I don’t know what came over me on Monday. I have never spoken out like that in my life. I was the one who sat at the back and let others hold forth. I hope l was not too inarticulate.

I have never taken recreational drugs but l was on such a ‘high’ after Monday’s session l imagine that’s what it is like.’

Beth McDougall
Families and Communities Officer

Monday, 16 July 2018

West Oxford School find out about Nigeria in Take One... Country

The country selected by West Oxford Community Primary School for the focus of their annual Take One project was Nigeria and what better place to come to than the Pitt Rivers Museum? Over two weeks every class from Reception to Year 6 visited the Pitt Rivers Museum to handle and look at Nigerian artefacts.  These visits inspired art and craft work which culminated in the summer art exhibition open to parents and the local community.  I was lucky enough to visit this fabulous exhibition at the start of July and was overwhelmed by the creative, colourful and diverse responses to the Nigerian collections at the Pitt Rivers Museum.

Photo of a large school hall displaying masks, pictures and sculptures
Take One.. Country Exhibition at West Oxford Primary School © Pitt Rivers Museum

During their 90 minute visit to the Pitt Rivers pupils looked closely at Nigerian masks, exploring the concept of masquerade where there is an attempt to make contact with village ancestors through costumed dance and song. They also had a chance to handle and test out talking drums, dance anklets and masks. To find out more about masquerades read our West Africa Masks and Carving Factsheet or visit our fabulous displays!  Pupils also looked at ways status can be conveyed through looking closely at the Benin Court Art display as the Kingdom of Benin is in southern Nigeria.  They discovered that a leopard is a sign of royal power and that in the seventeenth century the Oba (King) walked tame leopards round the city on a lead!

Photo of a leopard brass mask - the spots of the leopard are raised from the surface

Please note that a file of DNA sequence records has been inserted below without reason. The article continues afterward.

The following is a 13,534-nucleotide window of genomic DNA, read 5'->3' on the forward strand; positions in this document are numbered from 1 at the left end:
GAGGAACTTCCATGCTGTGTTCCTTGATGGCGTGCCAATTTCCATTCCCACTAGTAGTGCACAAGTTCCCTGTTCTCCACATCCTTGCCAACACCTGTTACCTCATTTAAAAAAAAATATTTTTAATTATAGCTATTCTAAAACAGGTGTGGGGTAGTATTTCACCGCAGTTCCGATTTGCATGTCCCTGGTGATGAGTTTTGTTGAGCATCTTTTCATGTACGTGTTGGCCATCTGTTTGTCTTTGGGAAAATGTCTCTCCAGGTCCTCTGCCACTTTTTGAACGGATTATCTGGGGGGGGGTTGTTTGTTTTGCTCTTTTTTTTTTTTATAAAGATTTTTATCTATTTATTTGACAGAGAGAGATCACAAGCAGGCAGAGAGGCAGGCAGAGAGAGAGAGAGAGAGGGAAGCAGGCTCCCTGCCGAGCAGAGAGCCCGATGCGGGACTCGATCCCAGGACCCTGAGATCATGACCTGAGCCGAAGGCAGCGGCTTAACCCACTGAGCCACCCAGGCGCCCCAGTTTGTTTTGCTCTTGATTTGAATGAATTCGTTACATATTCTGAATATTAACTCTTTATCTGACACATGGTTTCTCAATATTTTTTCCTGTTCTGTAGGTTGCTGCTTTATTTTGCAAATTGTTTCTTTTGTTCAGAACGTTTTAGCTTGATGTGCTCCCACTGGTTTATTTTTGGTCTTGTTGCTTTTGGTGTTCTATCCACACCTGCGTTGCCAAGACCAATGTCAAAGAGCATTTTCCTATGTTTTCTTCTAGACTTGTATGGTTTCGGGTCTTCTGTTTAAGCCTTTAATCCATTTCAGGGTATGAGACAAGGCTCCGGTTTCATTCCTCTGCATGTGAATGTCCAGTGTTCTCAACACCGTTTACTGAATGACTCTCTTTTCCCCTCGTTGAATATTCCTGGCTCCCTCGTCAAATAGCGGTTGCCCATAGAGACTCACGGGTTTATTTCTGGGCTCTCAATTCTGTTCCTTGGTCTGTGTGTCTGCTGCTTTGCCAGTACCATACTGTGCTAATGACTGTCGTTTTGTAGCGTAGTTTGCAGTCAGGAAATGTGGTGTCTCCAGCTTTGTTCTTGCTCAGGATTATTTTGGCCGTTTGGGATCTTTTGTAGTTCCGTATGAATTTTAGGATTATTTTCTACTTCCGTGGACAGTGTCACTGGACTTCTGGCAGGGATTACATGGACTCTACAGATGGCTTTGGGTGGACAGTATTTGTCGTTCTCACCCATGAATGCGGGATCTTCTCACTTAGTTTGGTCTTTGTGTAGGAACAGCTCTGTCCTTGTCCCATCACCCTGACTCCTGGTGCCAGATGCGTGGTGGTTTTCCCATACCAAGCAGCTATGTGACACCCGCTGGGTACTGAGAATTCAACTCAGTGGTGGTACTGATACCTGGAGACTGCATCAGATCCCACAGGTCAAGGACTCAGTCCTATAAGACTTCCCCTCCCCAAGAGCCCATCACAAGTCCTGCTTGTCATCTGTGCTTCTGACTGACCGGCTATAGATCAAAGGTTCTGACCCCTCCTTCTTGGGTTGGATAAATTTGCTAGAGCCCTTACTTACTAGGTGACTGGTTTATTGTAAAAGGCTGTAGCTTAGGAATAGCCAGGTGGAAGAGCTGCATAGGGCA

Leopard Brass Mask 1965.9.1 B © Pitt Rivers Museum
A photo of a clay mask made by a Year 6 pupil painted in a bronze colour
Year 6 Clay Leopard Mask © Pitt Rivers Museum

A self-guided trail around the Pitt Rivers also enabled pupils to discover the wide range of arts and crafts generated within Nigeria.  Pupils loved tracking down the objects, highlighted with a Nigerian flag sticker, and saw fabulous objects such as leather riding boots made by the Hausa people from Northern Nigeria or beaded fans made by Yoruba artists in Western Nigeria.  Pupils also looked at a Yoruba wooden sculpture of Queen Victoria, touching on the colonial history of Nigeria.

A pair of high leather boots coloured red, light and dark brown rising well above the knee
Hausa Riding Boots 1904.54.24.1
© Pitt Rivers Museum
Photo of round fan covered in brightly coloured beads in a pattern featuring two human faces
Yoruba Beaded Fan 1965.12.45 © Pitt Rivers Museum

Pupils used what they had seen as a creative springboard to produce a wide range of art and craft work ranging from beaded fans, masquerade masks, tie-dye T-shirts, fabric designs, embroidered animals to leopard sculptures!  This encapsulates the approach of the National Gallery's Take One... brand which encourages schools to take one picture or object, and use it to foster pupils' critical and creative thinking. West Oxford Community Primary School have enterprisingly extended this concept to include Take One Country, focussing on India at The Ashmolean last year and now Nigeria at the Pitt Rivers Museum.  I'm looking forward to finding out where we might be travelling to next year!

Two fans made from black cardboard with beads stuck on the top
Beaded Fan made by Reception pupil © Pitt Rivers Museum

Indigo coloured T-shirts pegged up on a line in a school hall
Tie dye T-shirt inspired by indigo dyed Adire Cloth © Pitt Rivers Museum

On a table there are several leopard box sculptures with a photo of the original leopard box from the Pitt Rivers
Leopard Sculptures inspired by a Yoruba Leopard Box 1919.10.1 © Pitt Rivers Museum

If you would like to find out more about the project, develop you own Take One experience or book existing Take One sessions then please contact
Staff INSET can be delivered as part of project work.

If you are studying Benin or are interested in finding out more about the masquerade masks then consider booking our Guided trail - Africa, highlighting Benin.

As you can see the stimulus of the collections here produce some amazing creative results!  As a teacher from West Oxford Primary School stated:
"This was a class act - well presented, great resources and good communication beforehand.  Great balance - pupils were able to touch and hold objects, discuss, listen, look at cabinets.'

Becca McVean
Primary School Education Officer
Pitt Rivers Museum

Tuesday, 12 June 2018

The Pitt Rivers Kicks Arts again!

Hello! I'm Kelly and I am the maternity cover for the Secondary Education, Further Education and Young People role here at the Pitt Rivers Museum during 2018. I am very lucky to have been part of a brilliant, dynamic project called Kick Arts, which has just finished under its HLF funding.
Preparing for the celebration event © Pitt Rivers Museum